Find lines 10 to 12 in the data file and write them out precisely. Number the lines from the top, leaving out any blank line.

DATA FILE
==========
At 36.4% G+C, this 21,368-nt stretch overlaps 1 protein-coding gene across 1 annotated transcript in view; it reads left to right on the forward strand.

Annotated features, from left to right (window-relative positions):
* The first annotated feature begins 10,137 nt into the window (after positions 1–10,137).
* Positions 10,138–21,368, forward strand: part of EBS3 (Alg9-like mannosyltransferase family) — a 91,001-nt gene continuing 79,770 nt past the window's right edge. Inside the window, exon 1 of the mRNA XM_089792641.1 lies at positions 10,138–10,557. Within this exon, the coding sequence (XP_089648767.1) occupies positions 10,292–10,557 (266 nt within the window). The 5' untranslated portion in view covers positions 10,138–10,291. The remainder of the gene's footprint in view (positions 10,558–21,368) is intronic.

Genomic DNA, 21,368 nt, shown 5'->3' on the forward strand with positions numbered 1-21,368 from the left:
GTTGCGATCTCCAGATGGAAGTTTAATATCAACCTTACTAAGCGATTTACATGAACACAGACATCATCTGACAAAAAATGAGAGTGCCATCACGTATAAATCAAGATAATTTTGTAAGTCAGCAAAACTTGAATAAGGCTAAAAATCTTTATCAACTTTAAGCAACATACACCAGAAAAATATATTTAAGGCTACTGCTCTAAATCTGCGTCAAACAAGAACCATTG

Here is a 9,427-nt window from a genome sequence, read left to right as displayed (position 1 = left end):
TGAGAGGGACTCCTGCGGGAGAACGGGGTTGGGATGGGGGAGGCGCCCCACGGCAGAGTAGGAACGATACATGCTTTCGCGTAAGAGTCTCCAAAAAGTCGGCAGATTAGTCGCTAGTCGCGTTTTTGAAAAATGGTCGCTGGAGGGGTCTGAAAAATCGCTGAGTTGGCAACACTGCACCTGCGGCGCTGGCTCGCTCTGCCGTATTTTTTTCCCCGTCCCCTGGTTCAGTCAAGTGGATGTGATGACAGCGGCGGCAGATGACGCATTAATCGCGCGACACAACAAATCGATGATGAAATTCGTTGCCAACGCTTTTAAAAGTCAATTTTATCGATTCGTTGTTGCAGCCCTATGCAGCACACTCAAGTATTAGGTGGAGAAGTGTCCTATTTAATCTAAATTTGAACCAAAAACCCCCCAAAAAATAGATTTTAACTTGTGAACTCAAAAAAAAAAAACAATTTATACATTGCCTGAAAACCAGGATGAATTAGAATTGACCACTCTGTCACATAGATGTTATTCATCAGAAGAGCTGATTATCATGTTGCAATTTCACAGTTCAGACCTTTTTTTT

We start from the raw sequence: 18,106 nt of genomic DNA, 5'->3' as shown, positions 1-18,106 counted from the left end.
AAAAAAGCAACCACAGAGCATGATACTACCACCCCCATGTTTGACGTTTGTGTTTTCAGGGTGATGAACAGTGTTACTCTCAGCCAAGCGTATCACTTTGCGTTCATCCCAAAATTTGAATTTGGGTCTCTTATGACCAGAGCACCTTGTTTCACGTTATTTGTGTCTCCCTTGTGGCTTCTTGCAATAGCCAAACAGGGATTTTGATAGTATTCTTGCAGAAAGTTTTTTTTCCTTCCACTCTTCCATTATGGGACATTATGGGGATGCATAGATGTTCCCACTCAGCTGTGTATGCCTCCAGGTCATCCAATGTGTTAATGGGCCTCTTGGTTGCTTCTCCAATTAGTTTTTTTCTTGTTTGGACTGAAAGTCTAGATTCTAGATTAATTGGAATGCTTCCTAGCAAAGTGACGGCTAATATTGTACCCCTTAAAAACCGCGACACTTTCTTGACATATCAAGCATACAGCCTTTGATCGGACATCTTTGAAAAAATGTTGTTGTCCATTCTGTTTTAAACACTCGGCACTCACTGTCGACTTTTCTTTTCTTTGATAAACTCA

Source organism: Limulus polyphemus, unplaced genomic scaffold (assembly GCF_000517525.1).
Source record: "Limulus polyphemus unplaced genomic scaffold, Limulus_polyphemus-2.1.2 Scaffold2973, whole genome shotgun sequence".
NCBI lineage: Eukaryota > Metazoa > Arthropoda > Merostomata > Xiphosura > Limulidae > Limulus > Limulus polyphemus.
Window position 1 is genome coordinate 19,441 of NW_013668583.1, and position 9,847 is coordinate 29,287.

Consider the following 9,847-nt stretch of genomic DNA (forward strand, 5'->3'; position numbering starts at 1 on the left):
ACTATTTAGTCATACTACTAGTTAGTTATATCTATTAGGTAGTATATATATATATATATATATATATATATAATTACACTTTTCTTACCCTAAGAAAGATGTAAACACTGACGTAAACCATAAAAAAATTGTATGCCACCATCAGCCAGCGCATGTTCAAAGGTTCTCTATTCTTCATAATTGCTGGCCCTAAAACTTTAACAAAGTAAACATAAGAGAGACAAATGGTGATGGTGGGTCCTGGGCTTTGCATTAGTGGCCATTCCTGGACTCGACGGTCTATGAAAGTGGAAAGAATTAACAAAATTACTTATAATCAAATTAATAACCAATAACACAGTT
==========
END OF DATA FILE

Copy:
AAAAAAGCAACCACAGAGCATGATACTACCACCCCCATGTTTGACGTTTGTGTTTTCAGGGTGATGAACAGTGTTACTCTCAGCCAAGCGTATCACTTTGCGTTCATCCCAAAATTTGAATTTGGGTCTCTTATGACCAGAGCACCTTGTTTCACGTTATTTGTGTCTCCCTTGTGGCTTCTTGCAATAGCCAAACAGGGATTTTGATAGTATTCTTGCAGAAAGTTTTTTTTCCTTCCACTCTTCCATTATGGGACATTATGGGGATGCATAGATGTTCCCACTCAGCTGTGTATGCCTCCAGGTCATCCAATGTGTTAATGGGCCTCTTGGTTGCTTCTCCAATTAGTTTTTTTCTTGTTTGGACTGAAAGTCTAGATTCTAGATTAATTGGAATGCTTCCTAGCAAAGTGACGGCTAATATTGTACCCCTTAAAAACCGCGACACTTTCTTGACATATCAAGCATACAGCCTTTGATCGGACATCTTTGAAAAAATGTTGTTGTCCATTCTGTTTTAAACACTCGGCACTCACTGTCGACTTTTCTTTTCTTTGATAAACTCA

Source organism: Limulus polyphemus, unplaced genomic scaffold (assembly GCF_000517525.1).
Source record: "Limulus polyphemus unplaced genomic scaffold, Limulus_polyphemus-2.1.2 Scaffold2973, whole genome shotgun sequence".